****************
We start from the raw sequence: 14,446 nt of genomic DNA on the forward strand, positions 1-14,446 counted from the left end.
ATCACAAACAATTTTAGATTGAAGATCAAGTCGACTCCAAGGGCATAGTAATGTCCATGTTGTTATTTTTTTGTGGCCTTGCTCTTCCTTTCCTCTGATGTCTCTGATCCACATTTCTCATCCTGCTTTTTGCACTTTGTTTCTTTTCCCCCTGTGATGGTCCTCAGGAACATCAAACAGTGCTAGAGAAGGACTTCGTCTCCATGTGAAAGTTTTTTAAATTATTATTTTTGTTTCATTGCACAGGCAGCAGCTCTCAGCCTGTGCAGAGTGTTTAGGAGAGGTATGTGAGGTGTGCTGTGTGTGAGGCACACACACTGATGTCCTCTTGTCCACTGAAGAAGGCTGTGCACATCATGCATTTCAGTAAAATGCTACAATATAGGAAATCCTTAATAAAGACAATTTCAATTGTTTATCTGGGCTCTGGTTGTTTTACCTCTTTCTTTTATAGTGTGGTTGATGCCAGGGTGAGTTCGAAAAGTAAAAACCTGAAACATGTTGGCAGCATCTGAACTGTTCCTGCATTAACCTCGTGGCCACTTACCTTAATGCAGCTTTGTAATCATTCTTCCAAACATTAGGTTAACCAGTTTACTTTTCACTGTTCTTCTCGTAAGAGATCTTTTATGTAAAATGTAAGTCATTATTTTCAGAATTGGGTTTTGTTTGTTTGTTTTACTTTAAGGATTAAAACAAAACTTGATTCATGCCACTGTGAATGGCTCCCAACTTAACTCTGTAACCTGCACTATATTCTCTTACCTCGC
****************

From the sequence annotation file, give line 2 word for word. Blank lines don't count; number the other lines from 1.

ATCACAAACAATTTTAGATTGAAGATCAAGTCGACTCCAAGGGCATAGTAATGTCCATGTTGTTATTTTTTTGTGGCCTTGCTCTTCCTTTCCTCTGATGTCTCTGATCCACATTTCTCATCCTGCTTTTTGCACTTTGTTTCTTTTCCCCCTGTGATGGTCCTCAGGAACATCAAACAGTGCTAGAGAAGGACTTCGTCTCCATGTGAAAGTTTTTTAAATTATTATTTTTGTTTCATTGCACAGGCAGCAGCTCTCAGCCTGTGCAGAGTGTTTAGGAGAGGTATGTGAGGTGTGCTGTGTGTGAGGCACACACACTGATGTCCTCTTGTCCACTGAAGAAGGCTGTGCACATCATGCATTTCAGTAAAATGCTACAATATAGGAAATCCTTAATAAAGACAATTTCAATTGTTTATCTGGGCTCTGGTTGTTTTACCTCTTTCTTTTATAGTGTGGTTGATGCCAGGGTGAGTTCGAAAAGTAAAAACCTGAAACATGTTGGCAGCATCTGAACTGTTCCTGCATTAACCTCGTGGCCACTTACCTTAATGCAGCTTTGTAATCATTCTTCCAAACATTAGGTTAACCAGTTTACTTTTCACTGTTCTTCTCGTAAGAGATCTTTTATGTAAAATGTAAGTCATTATTTTCAGAATTGGGTTTTGTTTGTTTGTTTTACTTTAAGGATTAAAACAAAACTTGATTCATGCCACTGTGAATGGCTCCCAACTTAACTCTGTAACCTGCACTATATTCTCTTACCTCGC